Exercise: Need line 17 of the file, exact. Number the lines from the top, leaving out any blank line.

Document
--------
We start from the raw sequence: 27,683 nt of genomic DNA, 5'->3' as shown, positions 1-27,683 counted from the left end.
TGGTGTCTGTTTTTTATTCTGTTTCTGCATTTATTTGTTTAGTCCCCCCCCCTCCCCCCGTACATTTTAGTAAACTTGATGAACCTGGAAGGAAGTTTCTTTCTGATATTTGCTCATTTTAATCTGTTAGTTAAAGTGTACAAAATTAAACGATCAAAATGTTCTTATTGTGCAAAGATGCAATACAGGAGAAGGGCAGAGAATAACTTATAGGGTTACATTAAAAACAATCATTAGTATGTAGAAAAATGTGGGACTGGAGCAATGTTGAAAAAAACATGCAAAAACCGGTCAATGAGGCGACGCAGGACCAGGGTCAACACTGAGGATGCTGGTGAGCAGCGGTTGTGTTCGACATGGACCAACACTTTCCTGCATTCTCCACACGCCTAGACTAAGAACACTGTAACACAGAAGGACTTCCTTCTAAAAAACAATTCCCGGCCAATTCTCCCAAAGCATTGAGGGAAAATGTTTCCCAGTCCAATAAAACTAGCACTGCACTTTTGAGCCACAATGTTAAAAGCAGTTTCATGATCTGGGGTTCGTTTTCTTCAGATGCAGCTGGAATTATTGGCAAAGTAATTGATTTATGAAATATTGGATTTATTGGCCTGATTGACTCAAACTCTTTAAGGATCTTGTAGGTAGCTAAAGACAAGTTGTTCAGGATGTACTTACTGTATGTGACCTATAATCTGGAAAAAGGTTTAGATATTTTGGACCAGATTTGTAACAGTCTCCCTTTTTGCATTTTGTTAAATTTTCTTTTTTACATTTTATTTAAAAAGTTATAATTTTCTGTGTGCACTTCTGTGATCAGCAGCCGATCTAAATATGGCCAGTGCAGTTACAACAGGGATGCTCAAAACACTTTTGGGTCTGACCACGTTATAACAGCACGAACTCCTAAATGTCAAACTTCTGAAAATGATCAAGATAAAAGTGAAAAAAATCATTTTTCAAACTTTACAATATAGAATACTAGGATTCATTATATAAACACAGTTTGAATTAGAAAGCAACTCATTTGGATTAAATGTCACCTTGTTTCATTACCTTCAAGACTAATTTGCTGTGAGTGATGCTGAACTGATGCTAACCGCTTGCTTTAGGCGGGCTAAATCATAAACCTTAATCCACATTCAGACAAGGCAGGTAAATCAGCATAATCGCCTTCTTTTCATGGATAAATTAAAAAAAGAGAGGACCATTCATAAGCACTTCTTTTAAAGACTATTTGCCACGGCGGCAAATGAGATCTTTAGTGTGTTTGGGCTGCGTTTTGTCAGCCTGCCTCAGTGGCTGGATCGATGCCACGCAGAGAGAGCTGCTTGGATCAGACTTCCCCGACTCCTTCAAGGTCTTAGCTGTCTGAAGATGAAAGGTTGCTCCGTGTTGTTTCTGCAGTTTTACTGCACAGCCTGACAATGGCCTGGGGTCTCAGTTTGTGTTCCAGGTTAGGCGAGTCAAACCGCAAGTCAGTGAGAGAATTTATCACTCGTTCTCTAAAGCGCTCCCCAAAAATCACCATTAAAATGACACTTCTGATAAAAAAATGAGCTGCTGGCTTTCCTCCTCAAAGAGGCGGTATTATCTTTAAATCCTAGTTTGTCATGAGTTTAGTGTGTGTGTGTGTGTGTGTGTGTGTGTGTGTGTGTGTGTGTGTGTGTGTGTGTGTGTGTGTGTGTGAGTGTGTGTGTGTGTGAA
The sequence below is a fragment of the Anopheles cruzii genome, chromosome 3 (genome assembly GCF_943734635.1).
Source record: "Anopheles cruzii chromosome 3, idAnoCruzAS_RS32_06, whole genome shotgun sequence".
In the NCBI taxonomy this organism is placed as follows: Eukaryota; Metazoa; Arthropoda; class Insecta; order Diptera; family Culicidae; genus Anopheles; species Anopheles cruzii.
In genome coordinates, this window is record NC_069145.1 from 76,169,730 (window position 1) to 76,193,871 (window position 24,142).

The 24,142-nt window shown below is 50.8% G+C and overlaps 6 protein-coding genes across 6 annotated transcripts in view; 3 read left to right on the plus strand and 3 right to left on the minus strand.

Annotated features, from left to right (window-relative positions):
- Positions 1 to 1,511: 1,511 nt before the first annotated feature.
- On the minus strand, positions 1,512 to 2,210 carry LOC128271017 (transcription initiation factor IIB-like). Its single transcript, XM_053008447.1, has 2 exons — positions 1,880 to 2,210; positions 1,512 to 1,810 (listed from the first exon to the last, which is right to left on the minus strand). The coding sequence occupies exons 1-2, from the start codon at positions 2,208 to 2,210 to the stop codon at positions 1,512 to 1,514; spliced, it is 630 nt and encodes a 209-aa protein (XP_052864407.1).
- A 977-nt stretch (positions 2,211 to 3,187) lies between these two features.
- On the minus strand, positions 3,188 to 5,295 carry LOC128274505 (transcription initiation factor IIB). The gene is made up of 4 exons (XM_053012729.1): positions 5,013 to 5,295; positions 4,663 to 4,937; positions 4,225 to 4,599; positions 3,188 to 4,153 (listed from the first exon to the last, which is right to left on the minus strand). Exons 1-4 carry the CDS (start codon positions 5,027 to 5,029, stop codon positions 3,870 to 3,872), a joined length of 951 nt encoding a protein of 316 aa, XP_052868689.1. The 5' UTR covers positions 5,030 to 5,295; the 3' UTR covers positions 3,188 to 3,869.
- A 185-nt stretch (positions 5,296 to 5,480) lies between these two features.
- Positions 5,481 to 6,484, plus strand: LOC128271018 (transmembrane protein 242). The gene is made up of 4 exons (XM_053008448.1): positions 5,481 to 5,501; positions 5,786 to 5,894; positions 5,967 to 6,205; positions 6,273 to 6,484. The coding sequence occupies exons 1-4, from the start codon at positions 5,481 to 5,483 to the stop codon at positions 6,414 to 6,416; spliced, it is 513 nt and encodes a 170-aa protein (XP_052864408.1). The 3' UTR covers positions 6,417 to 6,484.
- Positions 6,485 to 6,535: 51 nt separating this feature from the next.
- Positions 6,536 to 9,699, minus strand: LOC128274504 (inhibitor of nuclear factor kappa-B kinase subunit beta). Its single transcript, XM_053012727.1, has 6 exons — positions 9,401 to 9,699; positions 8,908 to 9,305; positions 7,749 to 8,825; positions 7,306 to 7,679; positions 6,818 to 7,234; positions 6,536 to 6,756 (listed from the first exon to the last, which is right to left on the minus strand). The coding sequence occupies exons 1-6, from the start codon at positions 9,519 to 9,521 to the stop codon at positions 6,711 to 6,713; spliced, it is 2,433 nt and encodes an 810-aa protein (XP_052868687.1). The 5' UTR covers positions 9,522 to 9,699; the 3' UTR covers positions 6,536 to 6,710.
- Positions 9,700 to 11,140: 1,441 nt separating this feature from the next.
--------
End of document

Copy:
- Positions 9,700 to 11,140: 1,441 nt separating this feature from the next.